The Struggle For Women to Be Believed
I watched the entire Oprah interview with Meghan Markle and Prince Harry a few weeks back. I have learned the hard way that just because someone seems believable doesn’t mean they are telling the truth. But it surely still means something when someone comes across as believable and sincere. Both Meghan and Harry came across that way to me.
Their most explosive revelation was that someone high up in the royal family had expressed concern over whether their baby’s skin would be too dark. This was said to Harry and then repeated to Meghan. For their part, they refused to reveal who in the royal house had raised the racist concern. Though I’m sure damage was done to the reputation of the monarchy, they could have named names. They appeared to be taking the high road.
Honestly, I would have taken no further note of it except the next day was full of high profile (mostly British) celebrities claiming Meghan was lying. Piers Morgan became so angry in his accusation that he ended up resigning from “Good Morning Britain.” There were many others making similar accusations, who had no way of knowing whether what Meghan claimed was true or not.
Let’s back up a moment. Who made the claim? Meghan was only repeating what Harry told her. Harry confirmed the story to Oprah (the first part of the interview was just with Meghan), but no one was calling him a liar. Why was Meghan the target and not Harry. If Meghan was lying then so was Harry (or even maybe just Harry). Why were so few people willing to name him the liar?
It could be that Meghan drew fire because she is an American, but it could also be, in part, because she is a woman. Why I am writing about royal intrigue on a blog about chronic pain and illness? Because I have heard again and again from women who are not believed by medical professionals and others concerning the pain they are experiencing. The same experience certainly happens to men, but it is much more likely to happen to women. This conclusion is not just based on a hunch. Studies back it up.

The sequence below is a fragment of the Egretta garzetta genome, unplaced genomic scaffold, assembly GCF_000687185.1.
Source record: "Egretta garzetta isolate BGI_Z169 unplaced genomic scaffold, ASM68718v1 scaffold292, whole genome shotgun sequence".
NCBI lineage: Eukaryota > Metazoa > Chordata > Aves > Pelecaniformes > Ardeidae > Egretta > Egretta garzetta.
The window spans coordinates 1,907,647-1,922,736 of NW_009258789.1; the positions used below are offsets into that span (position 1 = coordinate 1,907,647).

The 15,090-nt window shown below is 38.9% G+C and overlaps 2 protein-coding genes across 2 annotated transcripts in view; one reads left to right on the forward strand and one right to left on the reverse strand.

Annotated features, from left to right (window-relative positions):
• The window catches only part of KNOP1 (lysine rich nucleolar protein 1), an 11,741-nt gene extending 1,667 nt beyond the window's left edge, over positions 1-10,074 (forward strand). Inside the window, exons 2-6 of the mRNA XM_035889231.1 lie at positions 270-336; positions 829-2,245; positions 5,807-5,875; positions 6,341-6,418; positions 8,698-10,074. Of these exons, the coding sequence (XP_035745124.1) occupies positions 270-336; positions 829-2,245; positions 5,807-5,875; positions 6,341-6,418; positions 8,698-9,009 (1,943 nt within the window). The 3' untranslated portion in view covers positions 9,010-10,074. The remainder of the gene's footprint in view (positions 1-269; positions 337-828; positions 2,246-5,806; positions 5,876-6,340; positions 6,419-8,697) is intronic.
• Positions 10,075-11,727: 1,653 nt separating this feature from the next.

The reasons for this bias against women are varied, complex, and go beyond the scope of this post. And I know Meghan Markle’s story isn’t the same as being doubted by a doctor. But whether it is a story like Meghan’s, victims of sexual abuse, or disbelieving someone’s experience with physical pain, it seems harder for women to be believed than men.
Today is Easter. The first witnesses of the empty tomb were women. A woman’s testimony was not even allowable in a court of law. Yet, God purposely chose women to be the first witnesses of the resurrection. He chose those who would be doubted simply because of their gender. Jesus’ own apostles rejected their testimony:
9 When they came back from the tomb, they told all these things to the Eleven and to all the others. 10 It was Mary Magdalene, Joanna, Mary the mother of James, and the others with them who told this to the apostles. 11 But they did not believe the women, because their words seemed to them like nonsense.Luke 24:9-11 (Biblegateway.com, NIV)
Nonsense. But that’s who Jesus wanted telling his story first. God places a premium value on the word of women.
It isn’t that we need to believe the word of a woman more than a man. A good starting point would be that we believe the word of a woman as much as the word of a man. One of the most powerful gifts Broken and Mended can give women is to let them know that in this ministry you will be believed. Men and women owe that much to one another. And it is for that kind of culture we will strive.
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